Primogeniture lives: "Wealthy parents are making their first-born the focus of family ambition, giving them a disproportionate share of time, care and attention, according to research. Younger siblings, by contrast, are being held back in their lives by a relative lack of attention. The findings show affluent modern couples are aping the upper-class tradition of primogeniture. Although poor families also show some extra favour to the oldest child, this practice is far more pronounced among those who are richer - despite there being more resources to share with younger offspring. "Traditionally, aristocratic families tended to give the first heir more wealth," said David Lawson, a behavioural ecologist with the human evolutionary ecology group at University College London, who led the research. "That impulse may be culturally ingrained. Richer families have more time and money to afford surplus benefits for their kids like a good diet, helping with homework and time to read to them at night. These benefits are diluted sharply as more children are born.... In the royal family and, since Norman times, the aristocracy, the system of primogeniture has formalised the practice of favouring the oldest child. This has enabled families to pass power and wealth down the generations by bequeathing estates intact to the oldest son rather than, as in much of Europe, breaking them up by distributing them evenly among siblings."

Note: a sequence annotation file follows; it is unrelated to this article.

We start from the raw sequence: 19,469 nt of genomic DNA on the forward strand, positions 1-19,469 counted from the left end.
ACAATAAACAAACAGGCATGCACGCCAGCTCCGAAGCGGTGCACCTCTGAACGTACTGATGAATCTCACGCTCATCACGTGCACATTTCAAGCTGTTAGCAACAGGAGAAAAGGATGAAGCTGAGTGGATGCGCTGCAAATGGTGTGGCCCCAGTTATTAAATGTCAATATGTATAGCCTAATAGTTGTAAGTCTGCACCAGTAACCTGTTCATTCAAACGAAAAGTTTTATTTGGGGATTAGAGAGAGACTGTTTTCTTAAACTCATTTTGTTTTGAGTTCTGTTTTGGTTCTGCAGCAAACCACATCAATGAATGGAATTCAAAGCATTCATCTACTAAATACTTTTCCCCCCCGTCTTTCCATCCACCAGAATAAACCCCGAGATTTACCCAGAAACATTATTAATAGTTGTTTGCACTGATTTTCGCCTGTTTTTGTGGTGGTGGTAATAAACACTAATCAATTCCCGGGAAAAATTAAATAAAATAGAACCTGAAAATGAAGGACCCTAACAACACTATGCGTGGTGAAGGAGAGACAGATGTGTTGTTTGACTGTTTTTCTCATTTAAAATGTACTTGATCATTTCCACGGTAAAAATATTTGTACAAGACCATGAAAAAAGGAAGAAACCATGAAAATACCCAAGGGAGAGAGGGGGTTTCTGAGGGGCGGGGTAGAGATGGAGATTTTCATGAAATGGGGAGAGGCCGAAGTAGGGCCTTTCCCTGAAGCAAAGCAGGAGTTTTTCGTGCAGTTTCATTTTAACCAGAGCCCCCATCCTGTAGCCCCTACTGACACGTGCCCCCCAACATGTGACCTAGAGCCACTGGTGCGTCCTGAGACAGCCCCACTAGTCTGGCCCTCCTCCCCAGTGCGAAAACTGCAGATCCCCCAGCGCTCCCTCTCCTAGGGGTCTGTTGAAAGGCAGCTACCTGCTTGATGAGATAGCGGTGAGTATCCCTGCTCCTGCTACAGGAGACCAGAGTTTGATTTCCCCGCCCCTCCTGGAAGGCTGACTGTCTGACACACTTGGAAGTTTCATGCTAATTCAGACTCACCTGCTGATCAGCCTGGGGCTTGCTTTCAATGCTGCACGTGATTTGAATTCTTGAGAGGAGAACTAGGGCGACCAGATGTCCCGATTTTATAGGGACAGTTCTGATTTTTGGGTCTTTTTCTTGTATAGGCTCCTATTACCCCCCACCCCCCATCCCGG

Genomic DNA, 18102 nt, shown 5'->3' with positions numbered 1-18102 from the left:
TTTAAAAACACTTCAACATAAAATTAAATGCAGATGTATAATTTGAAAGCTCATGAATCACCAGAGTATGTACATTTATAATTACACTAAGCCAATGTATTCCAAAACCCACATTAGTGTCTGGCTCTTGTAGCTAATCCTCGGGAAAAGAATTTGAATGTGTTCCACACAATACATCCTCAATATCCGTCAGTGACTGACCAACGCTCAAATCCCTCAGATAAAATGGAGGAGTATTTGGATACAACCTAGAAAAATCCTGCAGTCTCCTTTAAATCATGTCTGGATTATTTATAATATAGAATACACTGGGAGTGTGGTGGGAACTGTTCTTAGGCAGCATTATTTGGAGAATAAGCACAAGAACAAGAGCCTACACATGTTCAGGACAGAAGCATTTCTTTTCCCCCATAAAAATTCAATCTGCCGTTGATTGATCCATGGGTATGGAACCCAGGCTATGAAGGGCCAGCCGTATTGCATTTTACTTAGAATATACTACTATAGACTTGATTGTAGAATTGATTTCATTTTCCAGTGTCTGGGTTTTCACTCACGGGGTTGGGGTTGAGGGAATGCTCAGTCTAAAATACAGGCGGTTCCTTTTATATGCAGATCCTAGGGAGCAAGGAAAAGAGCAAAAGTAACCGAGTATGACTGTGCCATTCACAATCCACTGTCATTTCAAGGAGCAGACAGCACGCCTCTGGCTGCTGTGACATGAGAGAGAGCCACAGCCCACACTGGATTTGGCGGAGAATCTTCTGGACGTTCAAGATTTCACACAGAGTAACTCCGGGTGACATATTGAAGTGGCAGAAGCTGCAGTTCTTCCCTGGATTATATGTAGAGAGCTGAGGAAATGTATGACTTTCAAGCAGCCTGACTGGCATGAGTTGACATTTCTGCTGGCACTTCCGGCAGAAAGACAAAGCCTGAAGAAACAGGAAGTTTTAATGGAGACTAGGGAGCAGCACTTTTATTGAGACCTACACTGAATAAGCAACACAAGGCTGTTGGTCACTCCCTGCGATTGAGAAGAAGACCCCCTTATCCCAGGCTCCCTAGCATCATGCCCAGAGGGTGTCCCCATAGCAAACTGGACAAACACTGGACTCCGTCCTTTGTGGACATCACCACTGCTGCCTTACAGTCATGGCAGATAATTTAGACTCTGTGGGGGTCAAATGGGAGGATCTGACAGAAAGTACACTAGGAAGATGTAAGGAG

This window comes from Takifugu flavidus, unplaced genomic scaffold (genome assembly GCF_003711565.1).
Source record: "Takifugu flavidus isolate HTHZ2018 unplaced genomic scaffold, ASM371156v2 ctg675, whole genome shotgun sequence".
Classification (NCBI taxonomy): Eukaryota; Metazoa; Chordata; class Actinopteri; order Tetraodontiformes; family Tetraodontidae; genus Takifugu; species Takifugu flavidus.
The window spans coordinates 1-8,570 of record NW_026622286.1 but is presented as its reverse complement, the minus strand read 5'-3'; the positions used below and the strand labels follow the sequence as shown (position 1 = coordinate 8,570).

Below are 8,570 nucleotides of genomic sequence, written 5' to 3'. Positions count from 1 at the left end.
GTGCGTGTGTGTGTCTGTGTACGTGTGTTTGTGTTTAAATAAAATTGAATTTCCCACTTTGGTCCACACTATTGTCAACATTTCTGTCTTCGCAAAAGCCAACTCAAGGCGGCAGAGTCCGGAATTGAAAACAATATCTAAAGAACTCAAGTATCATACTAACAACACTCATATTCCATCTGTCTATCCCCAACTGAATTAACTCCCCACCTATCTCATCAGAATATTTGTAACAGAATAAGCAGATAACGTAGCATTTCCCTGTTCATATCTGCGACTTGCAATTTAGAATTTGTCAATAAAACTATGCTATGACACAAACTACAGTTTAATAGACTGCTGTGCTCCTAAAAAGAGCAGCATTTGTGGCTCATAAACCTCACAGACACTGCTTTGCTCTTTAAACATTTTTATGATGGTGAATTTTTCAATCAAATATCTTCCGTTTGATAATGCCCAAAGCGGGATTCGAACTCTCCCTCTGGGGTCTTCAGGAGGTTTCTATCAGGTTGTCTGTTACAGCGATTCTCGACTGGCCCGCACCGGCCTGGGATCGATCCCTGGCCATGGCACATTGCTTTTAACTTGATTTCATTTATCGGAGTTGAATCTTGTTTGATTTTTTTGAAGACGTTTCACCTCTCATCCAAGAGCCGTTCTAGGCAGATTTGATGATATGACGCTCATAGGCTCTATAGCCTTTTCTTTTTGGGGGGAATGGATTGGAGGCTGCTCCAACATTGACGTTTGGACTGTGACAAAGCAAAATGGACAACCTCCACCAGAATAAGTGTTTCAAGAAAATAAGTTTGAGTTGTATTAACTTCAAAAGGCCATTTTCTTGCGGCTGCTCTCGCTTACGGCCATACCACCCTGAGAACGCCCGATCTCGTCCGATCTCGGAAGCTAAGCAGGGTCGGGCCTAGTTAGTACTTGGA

The latest British bungle: "A new billion-pound fleet of spy planes able to spot the roadside bombs that kill troops in Afghanistan will be out of action until at least the middle of next year because the RAF has failed to train enough crew. Two Sentinel R1 aircraft were deployed to a Gulf base at the end of last year to fly over Afghanistan, conducting trials with their stand-off radar (Astor). The aircraft had an immediate impact - commanders were delighted by its ability to provide high-definition video footage of an area 200 miles long and 200 miles wide, day or night. Astor can detect any movement and even record the speed of a car from more than 200 miles away in almost any weather. It flies seven miles up, far out of sight of guerrillas. It will allow commanders to spot Taliban planting the bombs that David Miliband, the foreign secretary, said last week had led to "strategic stalemate" in Afghanistan. A total of 37 troops have been killed by explosions caused by roadside bombs and mines since the Taliban started using them in the current attacks, which started in August 2007. A further 32 soldiers have died from other causes during the same period. The failure to train sufficient crew and imagery analysts means the RAF will not be able to deploy a Sentinel full-time until 2010. Two crews a plane, making a total of 50 personnel, are required to operate the five aircraft. Ten have been trained".